An open letter to Senators Feinstein and Harris

I sent this letter by mail today.  Here’s a copy of what I wrote.

Dear Senators Harris and Feinstein,

First, thank you for your service. I am proud to have you represent me as a citizen and resident of California.

With our president-elect, there is much fear and doubt. Will he exhibit the needed temperament for the job? Will he represent the interests of all Americans, or just his supporters, or just his own? Who will oppose him when there is a need?

I’m sure I speak for many Californians in saying that your role in our government is more important than ever. California on the whole is a socially progressive state, and wants further progress.

I respectfully ask you to consider doing the following.

Be courageous.

Californians will follow your leadership, and respect your choices, more for your courage of convictions than your specific positions and less for whether they align with the interests of a particular voter segment within our state.

We need fighters right now, because fighting is (sadly) going to be the political norm.

Politics and public discourse are going to happen in the public eye and in the court of public opinion, less in the backrooms of Capitol Hill.

As a former Massachusetts resident, I can tell you how admired Senator Warren is for her tenacity. Perhaps knowing this helps gird you for the same.

Embrace the basis of Trump’s support.

There is a desire for real, material change to the political status quo. Mr. Trump tapped into this desire to be sure.

This is a non-partisan issue, as evidenced by Senator Sanders’ success in the primaries as an outsider running with a platform of “political revolution” including changing the role of special interests in politics.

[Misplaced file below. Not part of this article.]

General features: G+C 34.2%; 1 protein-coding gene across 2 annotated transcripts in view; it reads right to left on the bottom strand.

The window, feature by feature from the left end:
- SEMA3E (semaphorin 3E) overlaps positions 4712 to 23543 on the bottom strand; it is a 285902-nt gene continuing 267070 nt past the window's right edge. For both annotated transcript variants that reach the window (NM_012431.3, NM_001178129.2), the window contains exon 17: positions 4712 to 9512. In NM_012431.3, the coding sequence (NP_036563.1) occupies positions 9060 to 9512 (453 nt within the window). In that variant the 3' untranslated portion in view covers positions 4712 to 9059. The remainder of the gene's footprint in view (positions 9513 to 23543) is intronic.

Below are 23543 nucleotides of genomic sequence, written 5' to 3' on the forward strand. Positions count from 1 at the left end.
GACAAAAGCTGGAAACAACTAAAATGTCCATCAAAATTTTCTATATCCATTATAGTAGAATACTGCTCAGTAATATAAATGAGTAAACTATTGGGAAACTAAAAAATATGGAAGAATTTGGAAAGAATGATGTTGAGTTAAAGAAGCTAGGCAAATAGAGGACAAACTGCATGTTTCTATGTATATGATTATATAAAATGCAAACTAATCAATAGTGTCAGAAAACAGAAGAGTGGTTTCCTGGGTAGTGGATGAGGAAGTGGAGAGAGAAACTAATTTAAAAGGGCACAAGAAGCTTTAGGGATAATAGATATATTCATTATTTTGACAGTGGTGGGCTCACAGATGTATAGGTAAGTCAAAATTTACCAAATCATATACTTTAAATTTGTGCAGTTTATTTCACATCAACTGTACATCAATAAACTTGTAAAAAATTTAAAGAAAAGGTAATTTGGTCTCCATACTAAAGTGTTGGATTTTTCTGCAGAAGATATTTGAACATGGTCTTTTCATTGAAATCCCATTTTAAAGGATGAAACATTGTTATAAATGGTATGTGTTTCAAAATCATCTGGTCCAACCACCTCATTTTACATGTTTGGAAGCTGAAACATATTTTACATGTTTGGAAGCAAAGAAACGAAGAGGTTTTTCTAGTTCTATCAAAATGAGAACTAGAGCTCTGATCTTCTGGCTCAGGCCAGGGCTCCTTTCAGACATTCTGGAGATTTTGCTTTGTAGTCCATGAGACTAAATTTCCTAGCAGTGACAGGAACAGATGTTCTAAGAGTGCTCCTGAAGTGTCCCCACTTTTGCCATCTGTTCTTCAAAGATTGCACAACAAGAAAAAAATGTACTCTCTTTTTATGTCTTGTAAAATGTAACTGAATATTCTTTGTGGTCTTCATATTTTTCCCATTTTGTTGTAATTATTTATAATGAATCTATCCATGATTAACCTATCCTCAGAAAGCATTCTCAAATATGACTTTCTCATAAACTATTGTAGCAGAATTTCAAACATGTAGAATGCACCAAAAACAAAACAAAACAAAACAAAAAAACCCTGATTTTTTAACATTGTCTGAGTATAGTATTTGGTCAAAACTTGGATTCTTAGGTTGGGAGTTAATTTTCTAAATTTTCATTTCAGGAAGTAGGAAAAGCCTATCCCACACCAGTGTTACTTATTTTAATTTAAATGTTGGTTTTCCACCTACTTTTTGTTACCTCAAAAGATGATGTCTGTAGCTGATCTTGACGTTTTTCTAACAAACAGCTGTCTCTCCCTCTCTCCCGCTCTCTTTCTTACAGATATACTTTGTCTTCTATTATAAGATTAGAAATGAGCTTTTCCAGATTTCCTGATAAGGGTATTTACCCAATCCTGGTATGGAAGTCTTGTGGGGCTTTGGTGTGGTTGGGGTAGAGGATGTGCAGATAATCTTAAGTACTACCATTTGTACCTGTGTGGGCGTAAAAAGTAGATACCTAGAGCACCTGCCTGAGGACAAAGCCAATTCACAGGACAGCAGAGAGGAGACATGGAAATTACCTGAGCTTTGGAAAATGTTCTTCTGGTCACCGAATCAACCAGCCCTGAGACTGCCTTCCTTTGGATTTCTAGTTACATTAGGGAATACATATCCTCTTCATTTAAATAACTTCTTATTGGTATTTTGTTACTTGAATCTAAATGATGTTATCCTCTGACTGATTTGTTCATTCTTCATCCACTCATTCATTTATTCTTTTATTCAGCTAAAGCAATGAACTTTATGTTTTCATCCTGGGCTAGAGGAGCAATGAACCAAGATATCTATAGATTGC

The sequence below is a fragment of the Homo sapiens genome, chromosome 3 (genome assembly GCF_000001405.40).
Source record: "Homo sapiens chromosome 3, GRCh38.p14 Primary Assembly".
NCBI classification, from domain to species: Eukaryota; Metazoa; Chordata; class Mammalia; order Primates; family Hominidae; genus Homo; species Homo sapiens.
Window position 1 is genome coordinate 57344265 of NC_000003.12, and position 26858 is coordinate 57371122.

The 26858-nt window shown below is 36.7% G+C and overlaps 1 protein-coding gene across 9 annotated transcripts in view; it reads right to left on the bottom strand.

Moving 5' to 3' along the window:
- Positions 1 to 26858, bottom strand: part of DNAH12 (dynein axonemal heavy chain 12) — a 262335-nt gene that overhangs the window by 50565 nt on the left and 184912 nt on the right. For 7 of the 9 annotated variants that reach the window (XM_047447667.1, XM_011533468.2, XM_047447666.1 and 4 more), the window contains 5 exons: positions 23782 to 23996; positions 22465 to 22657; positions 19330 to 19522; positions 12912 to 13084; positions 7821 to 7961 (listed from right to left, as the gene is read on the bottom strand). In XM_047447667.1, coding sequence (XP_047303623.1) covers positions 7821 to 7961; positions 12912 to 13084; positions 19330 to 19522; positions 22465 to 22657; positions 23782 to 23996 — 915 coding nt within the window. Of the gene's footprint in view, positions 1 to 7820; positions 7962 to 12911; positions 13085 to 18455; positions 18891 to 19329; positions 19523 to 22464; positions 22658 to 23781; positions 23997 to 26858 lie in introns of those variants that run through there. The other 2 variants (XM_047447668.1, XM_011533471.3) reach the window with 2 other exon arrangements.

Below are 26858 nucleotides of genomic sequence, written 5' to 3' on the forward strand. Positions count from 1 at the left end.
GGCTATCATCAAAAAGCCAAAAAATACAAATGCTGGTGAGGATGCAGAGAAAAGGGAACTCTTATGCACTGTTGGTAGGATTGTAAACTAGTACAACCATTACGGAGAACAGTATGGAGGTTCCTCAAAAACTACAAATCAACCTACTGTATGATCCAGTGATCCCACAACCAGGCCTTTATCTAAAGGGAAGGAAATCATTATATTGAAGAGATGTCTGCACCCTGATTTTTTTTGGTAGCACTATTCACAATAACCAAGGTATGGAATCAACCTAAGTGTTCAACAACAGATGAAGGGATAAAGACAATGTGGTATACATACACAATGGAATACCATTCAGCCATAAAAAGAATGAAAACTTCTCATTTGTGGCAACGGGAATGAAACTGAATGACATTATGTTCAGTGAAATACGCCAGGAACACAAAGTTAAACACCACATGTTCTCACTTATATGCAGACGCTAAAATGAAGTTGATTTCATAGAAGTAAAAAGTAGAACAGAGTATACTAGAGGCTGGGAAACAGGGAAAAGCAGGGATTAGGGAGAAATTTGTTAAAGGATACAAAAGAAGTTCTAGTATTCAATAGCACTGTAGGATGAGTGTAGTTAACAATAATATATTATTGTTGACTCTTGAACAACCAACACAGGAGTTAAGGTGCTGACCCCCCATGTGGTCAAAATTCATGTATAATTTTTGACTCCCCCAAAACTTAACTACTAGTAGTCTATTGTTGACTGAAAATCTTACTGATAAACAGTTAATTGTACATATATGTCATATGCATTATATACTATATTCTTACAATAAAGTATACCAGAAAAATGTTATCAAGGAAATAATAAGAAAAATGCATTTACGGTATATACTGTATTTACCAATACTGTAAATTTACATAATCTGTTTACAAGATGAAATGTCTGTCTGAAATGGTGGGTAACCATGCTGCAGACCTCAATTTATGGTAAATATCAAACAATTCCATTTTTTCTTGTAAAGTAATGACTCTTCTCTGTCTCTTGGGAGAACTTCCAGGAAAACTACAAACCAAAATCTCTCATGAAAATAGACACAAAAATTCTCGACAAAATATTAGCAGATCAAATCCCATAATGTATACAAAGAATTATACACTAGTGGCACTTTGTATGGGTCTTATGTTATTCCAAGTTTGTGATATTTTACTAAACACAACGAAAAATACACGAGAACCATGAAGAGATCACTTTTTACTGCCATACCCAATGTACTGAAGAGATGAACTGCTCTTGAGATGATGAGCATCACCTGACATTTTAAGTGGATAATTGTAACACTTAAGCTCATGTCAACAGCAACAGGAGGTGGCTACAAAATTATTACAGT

Term limits, campaign finance reform, and reducing the influence of special interests’ money over politicians and policy – these are unifying changes welcomed by Americans of all political affiliation.

I doubt Americans are interested in nuance at this time. One is either strongly for such charge, or not. Those who are seen as incumbents protecting the status quo will be poorly judged as resisting change.

Please consider being strongly for this.

Protect and expand the social progress we’ve made.

America is better for legalizing gay marriage. And for having elected a black president. And for having a female presidential candidate who won the popular vote. And for decriminalizing marijuana so that huge numbers of people will no longer be incarcerated over what we now deem a lesser or non-offense.

However, hateful speech is amongst us, and may well be followed by hateful action.

The weak, disenfranchised, women, and minorities of all types need a voice for equality. More than ever. And while there has been much progress, there is much more needed until we truly live up to the founding spirit of this great country.

We take for granted perhaps the special diversity and tolerance that we enjoy in California. The rest of our country needs your voice for their sake too.

Thank you.

The next four years are going to be hard for you and for America.

Such is the nature of change; it never happens in a predictable or controlled fashion. Rather, it happens spasmodically and unpredictably.

In such an environment, one could be tempted to entrench along party lines. But it is partisanship that Americans want less of.

We can make social progress, and we can fulfill Americans’ desire for a political system that better serves them.

I hope that you may summon the strength and courage on our behalf and with our support.

Sincerely, Don MacLennan

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